Don’t recoil automatically: there is a historical significance with the disgraced Cosby and a lesson in social mores.
Although Bill Cosby today is viewed with contempt and disdain for multiple sexual assault charges, and the subsequent jail sentences, these recent revelations regretfully overshadow a decade-long career that saw him as an actor and comedian who had a lot of important impacts on culture. His success as a black comedian led to a TV career. In the 1970s and early ’80s, he broke ground in children’s content with the successful “Fat Albert,” running for 17 years. He became a superstar with the self-titled sitcom in 1980, which remained on the Top of the Ratings for several years.
As he dabbled in movies during the 70’s, television was his primary focus, following “The Cosby Show” with a number of moderately successful ventures. All of these ventures were born out of his literal success in prime-time television 55 years ago.
Stories about spy spies became very popular in the 1960s. It is true that a British secret agent was credited. The books by Ian Fleming featuring James Bond became translated to theaters, and as “Dr. No” exploded, Hollywood responded in kind. A number of spy-themed programs arrived, such as “Mission Impossible,” “The Man From U.N.C.L.E,” “The Saint,” and others–and it was in this era that NBC decided to tap that fertile market.
Sheldon Leonard is a well-known actor of character roles. In fact, Leonard had previously moved to production and was inspired by the possibility of creating a series about spying for the network. In its original incarnation, “I Spy” was designed to feature a duo of agents, one a younger, central character, and the other an older spook serving in a role as his mentor. Leonard thought it was a dangerous idea and made a bold casting decision.
Bill Cosby rose in popularity at the time that the production was being built. He was coming from New York nightclubs and Philadelphia. Leonard changed the show’s concept to allow Cosby to join the crew. His fame was so great that he won a few Grammy Awards for comedy albums. Cosby became the first African-American performer to be given a major role on television.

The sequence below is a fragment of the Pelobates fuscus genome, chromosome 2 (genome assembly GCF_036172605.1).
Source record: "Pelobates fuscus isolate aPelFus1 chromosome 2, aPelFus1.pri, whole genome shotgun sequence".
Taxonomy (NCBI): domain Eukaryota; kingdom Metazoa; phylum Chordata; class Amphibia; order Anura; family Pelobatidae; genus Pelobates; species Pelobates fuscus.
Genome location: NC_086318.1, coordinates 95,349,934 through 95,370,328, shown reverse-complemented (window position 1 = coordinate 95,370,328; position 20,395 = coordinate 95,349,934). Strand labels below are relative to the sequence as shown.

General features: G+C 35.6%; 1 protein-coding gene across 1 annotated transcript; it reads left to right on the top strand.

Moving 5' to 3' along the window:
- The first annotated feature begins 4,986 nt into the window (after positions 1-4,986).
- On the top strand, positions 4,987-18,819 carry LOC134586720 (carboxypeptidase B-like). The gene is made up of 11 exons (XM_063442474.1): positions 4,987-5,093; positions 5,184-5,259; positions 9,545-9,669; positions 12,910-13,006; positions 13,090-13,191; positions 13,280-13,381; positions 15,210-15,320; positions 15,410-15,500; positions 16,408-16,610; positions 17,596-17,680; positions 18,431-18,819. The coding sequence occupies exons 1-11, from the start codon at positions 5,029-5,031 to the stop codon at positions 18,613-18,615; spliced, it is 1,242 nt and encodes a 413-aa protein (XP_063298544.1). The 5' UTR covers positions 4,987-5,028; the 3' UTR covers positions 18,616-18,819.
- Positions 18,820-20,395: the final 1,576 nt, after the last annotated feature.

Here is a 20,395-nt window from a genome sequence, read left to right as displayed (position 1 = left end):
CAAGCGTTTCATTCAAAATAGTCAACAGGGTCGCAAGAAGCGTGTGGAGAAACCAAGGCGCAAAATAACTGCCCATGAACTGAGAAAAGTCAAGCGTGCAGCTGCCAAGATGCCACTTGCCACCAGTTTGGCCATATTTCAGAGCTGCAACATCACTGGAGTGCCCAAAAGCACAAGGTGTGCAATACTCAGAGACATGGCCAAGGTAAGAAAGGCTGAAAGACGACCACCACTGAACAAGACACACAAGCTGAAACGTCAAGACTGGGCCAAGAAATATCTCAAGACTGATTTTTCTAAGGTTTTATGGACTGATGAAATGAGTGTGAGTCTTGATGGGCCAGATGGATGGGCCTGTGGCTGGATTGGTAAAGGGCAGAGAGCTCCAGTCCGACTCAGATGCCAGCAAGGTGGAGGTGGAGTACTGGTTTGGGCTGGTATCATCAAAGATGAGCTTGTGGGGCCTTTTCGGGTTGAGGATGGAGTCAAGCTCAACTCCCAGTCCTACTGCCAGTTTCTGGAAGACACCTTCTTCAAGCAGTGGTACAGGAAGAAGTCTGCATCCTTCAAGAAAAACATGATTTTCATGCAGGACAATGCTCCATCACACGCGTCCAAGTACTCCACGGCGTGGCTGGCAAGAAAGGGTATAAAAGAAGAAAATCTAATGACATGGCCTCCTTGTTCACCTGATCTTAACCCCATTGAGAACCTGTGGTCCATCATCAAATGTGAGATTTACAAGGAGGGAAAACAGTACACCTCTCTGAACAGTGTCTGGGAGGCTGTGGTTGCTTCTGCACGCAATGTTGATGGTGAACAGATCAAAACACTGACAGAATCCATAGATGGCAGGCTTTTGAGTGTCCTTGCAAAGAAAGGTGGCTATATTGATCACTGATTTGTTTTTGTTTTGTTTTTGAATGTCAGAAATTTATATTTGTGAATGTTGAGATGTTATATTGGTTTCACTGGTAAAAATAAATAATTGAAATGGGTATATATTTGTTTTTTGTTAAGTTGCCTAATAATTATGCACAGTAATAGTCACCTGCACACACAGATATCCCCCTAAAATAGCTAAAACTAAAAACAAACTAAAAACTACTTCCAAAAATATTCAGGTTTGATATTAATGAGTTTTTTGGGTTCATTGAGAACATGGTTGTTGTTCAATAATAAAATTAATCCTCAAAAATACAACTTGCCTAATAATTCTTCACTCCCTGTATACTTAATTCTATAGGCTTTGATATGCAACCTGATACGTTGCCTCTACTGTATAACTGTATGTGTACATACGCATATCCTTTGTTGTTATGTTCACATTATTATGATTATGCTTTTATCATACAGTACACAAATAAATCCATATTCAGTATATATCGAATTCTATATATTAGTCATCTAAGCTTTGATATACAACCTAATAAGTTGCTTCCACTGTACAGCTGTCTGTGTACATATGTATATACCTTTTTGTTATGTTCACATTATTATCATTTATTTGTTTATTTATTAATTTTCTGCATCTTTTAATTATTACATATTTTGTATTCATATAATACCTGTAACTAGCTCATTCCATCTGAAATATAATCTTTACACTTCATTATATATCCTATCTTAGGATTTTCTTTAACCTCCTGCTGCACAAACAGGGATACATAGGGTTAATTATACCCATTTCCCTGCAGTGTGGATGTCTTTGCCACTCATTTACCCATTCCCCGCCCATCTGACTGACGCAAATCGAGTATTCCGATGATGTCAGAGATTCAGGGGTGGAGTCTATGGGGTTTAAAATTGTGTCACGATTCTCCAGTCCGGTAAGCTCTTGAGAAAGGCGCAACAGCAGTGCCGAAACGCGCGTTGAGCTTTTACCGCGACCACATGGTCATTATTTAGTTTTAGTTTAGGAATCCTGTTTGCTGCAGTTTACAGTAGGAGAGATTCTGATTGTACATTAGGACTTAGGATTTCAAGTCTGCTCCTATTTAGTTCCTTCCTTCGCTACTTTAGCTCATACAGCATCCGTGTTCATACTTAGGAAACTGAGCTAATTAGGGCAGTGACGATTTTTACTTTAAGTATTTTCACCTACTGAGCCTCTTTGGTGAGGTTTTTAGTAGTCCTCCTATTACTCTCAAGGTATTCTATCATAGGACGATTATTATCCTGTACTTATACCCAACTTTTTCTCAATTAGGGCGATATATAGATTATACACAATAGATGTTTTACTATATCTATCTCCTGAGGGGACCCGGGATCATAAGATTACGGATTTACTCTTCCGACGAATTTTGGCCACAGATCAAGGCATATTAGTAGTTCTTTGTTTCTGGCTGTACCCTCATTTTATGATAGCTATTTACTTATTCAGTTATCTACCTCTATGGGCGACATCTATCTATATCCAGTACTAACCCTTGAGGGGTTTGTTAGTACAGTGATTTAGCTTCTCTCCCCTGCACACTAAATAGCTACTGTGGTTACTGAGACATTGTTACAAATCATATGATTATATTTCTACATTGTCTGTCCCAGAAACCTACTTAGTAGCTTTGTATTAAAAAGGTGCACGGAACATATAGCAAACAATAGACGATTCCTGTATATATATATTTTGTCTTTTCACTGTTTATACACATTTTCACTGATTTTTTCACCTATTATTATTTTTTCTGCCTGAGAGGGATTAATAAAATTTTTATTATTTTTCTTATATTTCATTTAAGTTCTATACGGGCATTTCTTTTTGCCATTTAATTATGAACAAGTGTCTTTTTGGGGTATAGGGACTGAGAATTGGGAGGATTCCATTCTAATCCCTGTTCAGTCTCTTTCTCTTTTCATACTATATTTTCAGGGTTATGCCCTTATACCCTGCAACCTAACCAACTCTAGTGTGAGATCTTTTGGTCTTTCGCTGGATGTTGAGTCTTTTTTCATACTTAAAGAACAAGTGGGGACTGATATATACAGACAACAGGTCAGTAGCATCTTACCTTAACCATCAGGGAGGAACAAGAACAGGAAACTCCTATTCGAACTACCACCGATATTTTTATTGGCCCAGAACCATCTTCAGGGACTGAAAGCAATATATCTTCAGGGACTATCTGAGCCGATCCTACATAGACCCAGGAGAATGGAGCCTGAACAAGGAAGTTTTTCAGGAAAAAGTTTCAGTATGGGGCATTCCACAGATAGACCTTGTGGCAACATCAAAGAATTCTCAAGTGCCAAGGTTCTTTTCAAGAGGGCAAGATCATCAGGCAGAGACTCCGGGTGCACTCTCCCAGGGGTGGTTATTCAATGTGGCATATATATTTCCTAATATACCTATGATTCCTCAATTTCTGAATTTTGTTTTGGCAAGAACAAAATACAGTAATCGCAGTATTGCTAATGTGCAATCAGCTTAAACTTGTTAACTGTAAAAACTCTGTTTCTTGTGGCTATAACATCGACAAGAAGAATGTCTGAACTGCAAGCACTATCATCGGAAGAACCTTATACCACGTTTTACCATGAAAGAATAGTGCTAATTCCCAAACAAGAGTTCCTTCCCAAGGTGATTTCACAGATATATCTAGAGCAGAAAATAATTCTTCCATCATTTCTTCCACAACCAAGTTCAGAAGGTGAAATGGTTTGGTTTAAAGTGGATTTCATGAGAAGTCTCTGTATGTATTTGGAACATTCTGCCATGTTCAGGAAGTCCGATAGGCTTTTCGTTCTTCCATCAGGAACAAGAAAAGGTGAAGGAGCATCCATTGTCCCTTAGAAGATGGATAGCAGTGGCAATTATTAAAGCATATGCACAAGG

Cosby’s inclusion meant that the two leads would be positioned as equals. Robert Culp played “Kelly Robinson,” who posed undercover as a traveling tennis player. Cosby, as “Alexander ‘Scotty’ Scott,” pretended to be his trainer, and this ruse allowed the agents to travel to various international locations. Far more than a tag-along, token character, Cosby’s Scotty was highly educated and multilingual, while Culp was the spy-trained agent with street smarts. This was only the beginning of the innovative portrayal.
As the show was unveiled, there was a significant decision made by the two leads – Cosby’s race would not be a central aspect of the show. This departure is radical from what we are used to seeing when a POC person makes an important breakthrough in a field. But with “I Spy,” they took an approach that is a 180-degree departure from this – they purposefully did not make a big deal out of Cosby’s achievement.
For a moment, think about that. This was the first POC performer ever seen in primetime, and there was no trumpeting of this by the network, the production did not promote the show by highlighting the racial component, and the plots of the episodes did not allude to Cosby’s race. Cosby was known for his standup comedy routines that did not feature his race. Instead, he emphasized the positive aspects of every day life.
This was the same production that TV used, and it worked. Instead of broadcasting the historical nature of the casting, Cosby’s arrival was treated simply as normal, and this was a remarkable decision that saw Cosby first accepted, then lauded. The first-time actor was recognized by becoming the first African American actor to win the Emmy, doing so three years running, and “I Spy” won the Golden Globe for best drama series in its second year.
It serves as an example for activists and racial problems. This is not the usual way to go about demanding equality or forcing society into its hands. While these tactics might work in some cases, they are equally likely to be met with resistance. Human nature is known for its reflexive reaction against forceful enactment. Equality can be achieved by normalizing the process, rather than forcing others to do so.
In 1965, instead of telling people to watch Bill Cosby on TV, the network and studio simply showed him on their screens so that they could let viewers discover him. He was found and eventually welcomed in homes. Consider taking the “I Spy” approach, and there is a good chance that acceptance arrives as a more natural result.
They made an “I Spy” remake in 1994 with Bill Cosby and Robert Cupp.
Far less playing of tennis took place.https://t.co/dTRJF4dUKT
— DISASTERS IN THE MAKING (@DITM_Podcast) February 19, 2022